If there's one thing that most consumers can agree on, it's that student loan debt is awful. Not only is being saddled with student loan debt after college a nightmare, but it's become a nationwide problem. According to the Federal Reserve Bank of New York, total student loan debt in this country is now over $1.3 trillion.
If one of your family members graduated from college in 2016 with a student loan-financed education, they would probably owe approximately $37,000, with average monthly payments of around $351. If you'd like to avoid this for your loved ones, you'll need to plan ahead. Here are the steps you can take to plan ahead for college and avoiding costly debt.
1. Start Saving as Early as Possible
You can't begin saving for college early enough. When you get home from the hospital with that bundle of joy, enjoy the moment. Once you've settled into your routine of feedings, changings, and naps, it's time to start looking at college savings plans. We're not kidding. The sooner you start, the lower the cost.
2. Invest in Pre-paid College Plans
Fortunately, many states have established what are called pre-paid college savings plans. These are 529 Plans, where you lock in tuition and housing fees and then pay for the total cost over a number of years. If you set up that plan when your child was still in diapers, you'd have 18 years to pay, so the payments would be lower than if you waited until they were in middle school. Not all 529 plans are the same, so it's best to compare plans. The good news is that you don't need to live in a state to invest in or use their plan.
3. Apply for Scholarships and Grants
Student loans have to be repaid, often with high-interest rates attached. Scholarships and grants, on the other hand, are free money. There are many types of both that might align with your child's interests, area of study, or even local community. Apply for as many as possible -- this money can add up and make large loans unnecessary.
4. Consider the Military or a Public Service Career
If you want to avoid student loans altogether but don't have savings, there are several things you can do. The first is to research joining the military and use their GI Bill benefit to finance your education. The second is to investigate careers in public service, where your child could qualify for student loan forgiveness. This second option is never a guarantee, however.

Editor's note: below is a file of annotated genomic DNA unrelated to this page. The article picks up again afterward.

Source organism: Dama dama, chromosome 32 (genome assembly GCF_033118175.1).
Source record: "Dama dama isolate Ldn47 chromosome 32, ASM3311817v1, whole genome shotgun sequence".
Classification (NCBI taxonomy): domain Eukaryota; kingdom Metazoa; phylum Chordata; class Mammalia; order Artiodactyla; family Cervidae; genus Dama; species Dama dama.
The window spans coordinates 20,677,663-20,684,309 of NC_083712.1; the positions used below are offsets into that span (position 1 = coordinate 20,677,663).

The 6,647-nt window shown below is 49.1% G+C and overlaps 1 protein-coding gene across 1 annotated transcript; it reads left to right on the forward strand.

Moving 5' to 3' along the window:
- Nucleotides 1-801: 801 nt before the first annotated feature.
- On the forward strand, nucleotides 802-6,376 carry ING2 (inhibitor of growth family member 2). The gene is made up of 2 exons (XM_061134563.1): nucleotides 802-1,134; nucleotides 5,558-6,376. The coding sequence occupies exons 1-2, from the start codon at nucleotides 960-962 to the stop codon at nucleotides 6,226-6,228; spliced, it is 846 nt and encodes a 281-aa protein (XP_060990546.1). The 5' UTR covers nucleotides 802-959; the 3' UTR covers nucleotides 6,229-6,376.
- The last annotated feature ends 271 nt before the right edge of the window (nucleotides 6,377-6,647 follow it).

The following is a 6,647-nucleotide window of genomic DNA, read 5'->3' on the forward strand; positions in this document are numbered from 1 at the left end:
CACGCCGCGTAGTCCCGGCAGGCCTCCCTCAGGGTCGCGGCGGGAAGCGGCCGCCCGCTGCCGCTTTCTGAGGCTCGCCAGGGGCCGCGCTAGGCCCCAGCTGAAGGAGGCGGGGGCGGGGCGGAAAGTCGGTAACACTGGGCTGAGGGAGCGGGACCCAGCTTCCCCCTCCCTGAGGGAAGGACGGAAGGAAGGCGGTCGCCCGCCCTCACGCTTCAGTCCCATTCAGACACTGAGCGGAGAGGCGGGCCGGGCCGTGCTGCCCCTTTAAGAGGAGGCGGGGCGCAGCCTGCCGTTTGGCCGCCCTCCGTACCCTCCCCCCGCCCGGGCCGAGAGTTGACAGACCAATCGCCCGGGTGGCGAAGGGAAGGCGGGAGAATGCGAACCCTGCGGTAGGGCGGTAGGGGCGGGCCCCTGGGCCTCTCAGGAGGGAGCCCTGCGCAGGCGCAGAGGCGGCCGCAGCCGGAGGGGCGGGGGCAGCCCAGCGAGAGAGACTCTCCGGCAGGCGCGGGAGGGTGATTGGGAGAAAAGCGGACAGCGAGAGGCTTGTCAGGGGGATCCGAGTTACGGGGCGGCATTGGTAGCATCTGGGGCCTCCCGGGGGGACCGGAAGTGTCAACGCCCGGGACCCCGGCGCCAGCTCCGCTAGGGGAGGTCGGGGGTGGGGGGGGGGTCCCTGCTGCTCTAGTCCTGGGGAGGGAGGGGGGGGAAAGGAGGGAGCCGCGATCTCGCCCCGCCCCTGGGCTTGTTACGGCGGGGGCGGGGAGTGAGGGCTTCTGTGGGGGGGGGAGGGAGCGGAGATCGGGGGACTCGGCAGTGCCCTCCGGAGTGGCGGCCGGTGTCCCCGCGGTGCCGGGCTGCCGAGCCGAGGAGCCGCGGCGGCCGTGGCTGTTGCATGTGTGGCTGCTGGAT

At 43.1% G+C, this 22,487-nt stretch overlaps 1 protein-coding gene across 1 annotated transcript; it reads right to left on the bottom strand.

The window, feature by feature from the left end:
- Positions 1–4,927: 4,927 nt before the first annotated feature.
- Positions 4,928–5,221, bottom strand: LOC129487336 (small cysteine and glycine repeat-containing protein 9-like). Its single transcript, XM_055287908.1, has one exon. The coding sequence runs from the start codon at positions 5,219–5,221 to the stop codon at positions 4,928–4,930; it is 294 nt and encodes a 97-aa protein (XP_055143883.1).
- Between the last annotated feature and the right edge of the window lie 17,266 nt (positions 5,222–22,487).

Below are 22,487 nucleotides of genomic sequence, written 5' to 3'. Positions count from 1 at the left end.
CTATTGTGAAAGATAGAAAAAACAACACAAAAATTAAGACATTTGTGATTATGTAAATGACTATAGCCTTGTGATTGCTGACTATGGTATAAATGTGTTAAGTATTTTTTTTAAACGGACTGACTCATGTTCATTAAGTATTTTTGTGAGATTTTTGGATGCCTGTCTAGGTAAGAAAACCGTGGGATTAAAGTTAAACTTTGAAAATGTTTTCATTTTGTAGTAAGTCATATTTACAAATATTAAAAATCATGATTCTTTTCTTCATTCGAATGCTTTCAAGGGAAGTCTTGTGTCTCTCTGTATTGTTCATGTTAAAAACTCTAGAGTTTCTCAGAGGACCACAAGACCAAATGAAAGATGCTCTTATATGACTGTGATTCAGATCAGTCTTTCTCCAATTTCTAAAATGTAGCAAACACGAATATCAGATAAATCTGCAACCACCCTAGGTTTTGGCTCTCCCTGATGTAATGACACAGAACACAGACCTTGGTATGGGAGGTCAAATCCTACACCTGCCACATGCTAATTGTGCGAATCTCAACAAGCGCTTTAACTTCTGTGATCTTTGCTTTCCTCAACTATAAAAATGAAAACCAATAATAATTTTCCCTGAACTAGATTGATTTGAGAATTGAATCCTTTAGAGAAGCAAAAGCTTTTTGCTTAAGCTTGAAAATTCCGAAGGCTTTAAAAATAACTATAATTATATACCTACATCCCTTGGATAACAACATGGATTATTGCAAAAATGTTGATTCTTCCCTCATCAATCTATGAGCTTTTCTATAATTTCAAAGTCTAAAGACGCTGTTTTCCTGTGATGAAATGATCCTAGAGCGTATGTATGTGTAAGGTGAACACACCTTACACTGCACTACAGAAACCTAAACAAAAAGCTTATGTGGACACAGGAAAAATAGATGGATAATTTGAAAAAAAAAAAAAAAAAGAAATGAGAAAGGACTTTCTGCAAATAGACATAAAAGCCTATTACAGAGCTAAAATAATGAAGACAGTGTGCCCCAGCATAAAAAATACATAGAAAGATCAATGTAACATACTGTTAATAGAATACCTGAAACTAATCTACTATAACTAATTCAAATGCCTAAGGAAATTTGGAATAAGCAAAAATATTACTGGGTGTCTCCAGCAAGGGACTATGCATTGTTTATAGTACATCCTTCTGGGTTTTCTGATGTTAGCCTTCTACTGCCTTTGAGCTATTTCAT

5. Use Available Tax Deductions
Be sure to use all available tax deductions, as this is money coming back into your pocket so that you can turn around and use it for the next semester's expenses. For example, up to $4,000 of tuition paid is tax deductible.
6. Be a Thrifty Student
Explore options for receiving college credits through the College-Level Examination Program (CLEP®) with the CollegeBoard. Accepted by 2,900 colleges and universities students can earn credit by taking examinations on 33 topics at a fraction of the cost of tuition.
7. Be a Smart and Frugal Shopper
If you must take out student loans, try to limit the amount that you have to borrow by doing several things. The first is to shop carefully for your loans, as private student loans will have higher interest rates than government-backed loans. The second is to have your child live a thrifty lifestyle while in school. There's nothing wrong with having a job while getting an education, especially if it will keep you out of debt later.
Knowledge is power. The more you know, the easier it is to make an intelligent choice. Everyday life, as well as certain events and circumstances, require you to make choices. And peace of mind is gained when you feel good about the decisions you make.
When it comes to life insurance, IntelliQuote is there for you to make the intelligent, well-informed choice. From term life insurance to universal life insurance and final expense insurance, we make it easy for you to compare, shop and save. Get multiple quotes now and make the intelligent decision for Life.